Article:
Especially in the middle of a pandemic, a little gratitude goes a long way.
That's the powerful lesson a New York City man named Jeffrey Gerson learned after he recovered from COVID-19 almost a year ago thanks to his health care team at NYU Langone. He decided to write a thank-you note to all 116 of them, and on TODAY, he got to show his appreciation face to face.
Gerson's symptoms began in March 2020 as a fever, but he eventually required additional oxygen and then intubation. After the procedure, he didn't open his eyes for four weeks. But one day, he awoke and spotted a nurse in his room, he recalled to TODAY's Hoda Kotb in an interview aired Tuesday.
"The moment I opened my eyes, her face lit up, and she said, 'Do you know where you are? Do you know what you've just been through? We're so happy to see you're awake. Can I help you call your friends and family?'" Gerson said.
"My heart was so filled with appreciation that I felt like a letter was a perfect way to just be able to write everything I was feeling and get it all out there," he added.
Gerson went on to read aloud a portion of the letter at Hoda's request.
"If you're receiving this letter, it's because I have become aware that you had a part in saving my life. I showed up at the emergency room on March 18, 2020, with 103-degree fever and an uncontrollable cough," he said.
"All of you know much more than I do about what happened over the next four weeks," he continued. "And what happened in the interim is nothing short of miraculous. What I remember when I woke up that morning was seeing, 'Gerson, Jeffrey, 44 years, COVID positive,' written backwards from my vantage point on the frosted glass door to my room.
"I couldn't stop thinking about how many of you saw that written on my door and still entered my room anyway to provide me the best possible care. I want you all to know that my life is as full and complete as my recovery, and I have each of you to thank for that. Continue doing what you do. Continue being the heroes you are, and know you will forever have my gratitude."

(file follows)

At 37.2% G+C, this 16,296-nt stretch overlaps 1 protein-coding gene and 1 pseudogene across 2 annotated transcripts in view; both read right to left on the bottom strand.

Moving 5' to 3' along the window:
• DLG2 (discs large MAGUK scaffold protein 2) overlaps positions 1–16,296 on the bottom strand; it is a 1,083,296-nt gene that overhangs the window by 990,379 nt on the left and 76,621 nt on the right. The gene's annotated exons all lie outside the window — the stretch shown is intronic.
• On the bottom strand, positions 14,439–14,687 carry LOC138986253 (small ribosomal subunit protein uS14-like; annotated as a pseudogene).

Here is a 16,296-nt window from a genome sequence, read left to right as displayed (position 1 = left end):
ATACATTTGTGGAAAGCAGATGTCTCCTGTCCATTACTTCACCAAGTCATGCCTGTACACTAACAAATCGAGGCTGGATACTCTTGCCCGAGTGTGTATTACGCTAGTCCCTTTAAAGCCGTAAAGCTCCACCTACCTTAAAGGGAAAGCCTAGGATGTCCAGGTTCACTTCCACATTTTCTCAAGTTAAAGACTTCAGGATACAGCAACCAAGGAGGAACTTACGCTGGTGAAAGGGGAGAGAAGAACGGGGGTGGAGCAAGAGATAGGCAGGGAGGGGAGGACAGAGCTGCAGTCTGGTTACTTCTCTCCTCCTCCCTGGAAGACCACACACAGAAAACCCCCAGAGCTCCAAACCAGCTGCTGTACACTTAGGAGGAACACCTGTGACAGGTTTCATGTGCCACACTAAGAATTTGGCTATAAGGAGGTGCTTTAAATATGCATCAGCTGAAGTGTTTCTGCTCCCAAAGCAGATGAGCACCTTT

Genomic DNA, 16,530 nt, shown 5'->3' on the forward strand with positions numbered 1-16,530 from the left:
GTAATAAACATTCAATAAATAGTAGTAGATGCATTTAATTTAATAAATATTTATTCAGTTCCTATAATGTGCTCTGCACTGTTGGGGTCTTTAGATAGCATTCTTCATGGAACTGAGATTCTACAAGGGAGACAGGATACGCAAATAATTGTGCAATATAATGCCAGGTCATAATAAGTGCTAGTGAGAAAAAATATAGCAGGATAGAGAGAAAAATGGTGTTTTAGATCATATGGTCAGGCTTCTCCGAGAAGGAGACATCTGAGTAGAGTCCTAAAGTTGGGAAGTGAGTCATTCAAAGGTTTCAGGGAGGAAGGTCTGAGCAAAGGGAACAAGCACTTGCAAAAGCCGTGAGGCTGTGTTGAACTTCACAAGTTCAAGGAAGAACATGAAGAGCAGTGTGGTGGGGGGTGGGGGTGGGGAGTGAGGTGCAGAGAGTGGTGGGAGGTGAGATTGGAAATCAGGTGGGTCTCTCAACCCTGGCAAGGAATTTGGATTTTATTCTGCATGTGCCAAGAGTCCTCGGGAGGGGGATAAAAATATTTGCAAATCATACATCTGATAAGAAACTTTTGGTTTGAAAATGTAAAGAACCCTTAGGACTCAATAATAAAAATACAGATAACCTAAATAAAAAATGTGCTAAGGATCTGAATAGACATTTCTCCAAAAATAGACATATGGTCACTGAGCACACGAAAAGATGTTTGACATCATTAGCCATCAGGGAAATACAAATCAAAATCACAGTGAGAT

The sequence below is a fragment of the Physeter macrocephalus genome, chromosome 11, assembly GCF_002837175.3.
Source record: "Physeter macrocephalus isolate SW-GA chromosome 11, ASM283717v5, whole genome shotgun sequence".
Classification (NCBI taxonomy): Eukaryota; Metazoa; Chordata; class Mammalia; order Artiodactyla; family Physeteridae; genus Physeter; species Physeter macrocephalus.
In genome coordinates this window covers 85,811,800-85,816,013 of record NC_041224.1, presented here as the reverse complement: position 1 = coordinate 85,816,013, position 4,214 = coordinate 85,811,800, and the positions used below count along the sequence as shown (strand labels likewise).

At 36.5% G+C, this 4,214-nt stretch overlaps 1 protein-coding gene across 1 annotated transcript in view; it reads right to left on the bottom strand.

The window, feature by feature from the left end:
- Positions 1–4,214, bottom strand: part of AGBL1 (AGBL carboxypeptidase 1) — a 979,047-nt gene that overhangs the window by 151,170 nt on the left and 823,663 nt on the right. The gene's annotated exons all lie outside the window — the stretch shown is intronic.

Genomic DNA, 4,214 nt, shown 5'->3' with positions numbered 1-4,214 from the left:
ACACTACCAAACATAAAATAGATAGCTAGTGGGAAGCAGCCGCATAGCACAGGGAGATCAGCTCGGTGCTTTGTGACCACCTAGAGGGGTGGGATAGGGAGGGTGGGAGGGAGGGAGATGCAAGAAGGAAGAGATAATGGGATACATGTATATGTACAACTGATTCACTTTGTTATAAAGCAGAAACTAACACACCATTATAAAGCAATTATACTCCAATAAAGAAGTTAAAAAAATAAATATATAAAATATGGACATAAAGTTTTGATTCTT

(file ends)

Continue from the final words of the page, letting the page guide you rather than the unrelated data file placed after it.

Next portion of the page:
Then, Hoda revealed dozens of people on Gerson's health care team were present on the Zoom call listening to his words of appreciation.
"I haven't had the opportunity to to tell you how grateful I am, and, you know, this happens at a time when you guys are still out there and you're still on the front lines," he said, tearing up. "And you need to know that there are people — that there are people who truly appreciate what you do."
One face in particular on Gerson's screen was that of intensive care unit manager Gargi Mehta.
"I have to say when I first got your letter, it was tears to my eyes," she said. "You see this patient you've cared for, who was really critically ill, and then you don't really expect that person to reach out months later, and so it was a really beautiful sort of closure."
Mehta was actually pregnant with her baby son when she was caring for Gerson, and she told him after receiving his letter that she had struggled with her decision to work with COVID-19 patients while pregnant.
"She said that having received the letter and seeing how well I'm doing made it all worth it," Gerson said.
He added that he hopes the positive impact of his thank-you note will continue to inspire people.
"I want to set an example of how to be grateful, how to be thankful. I want my son to see this," Gerson told Hoda. "I want him to know this is what you do for people who take care of you in a very special way."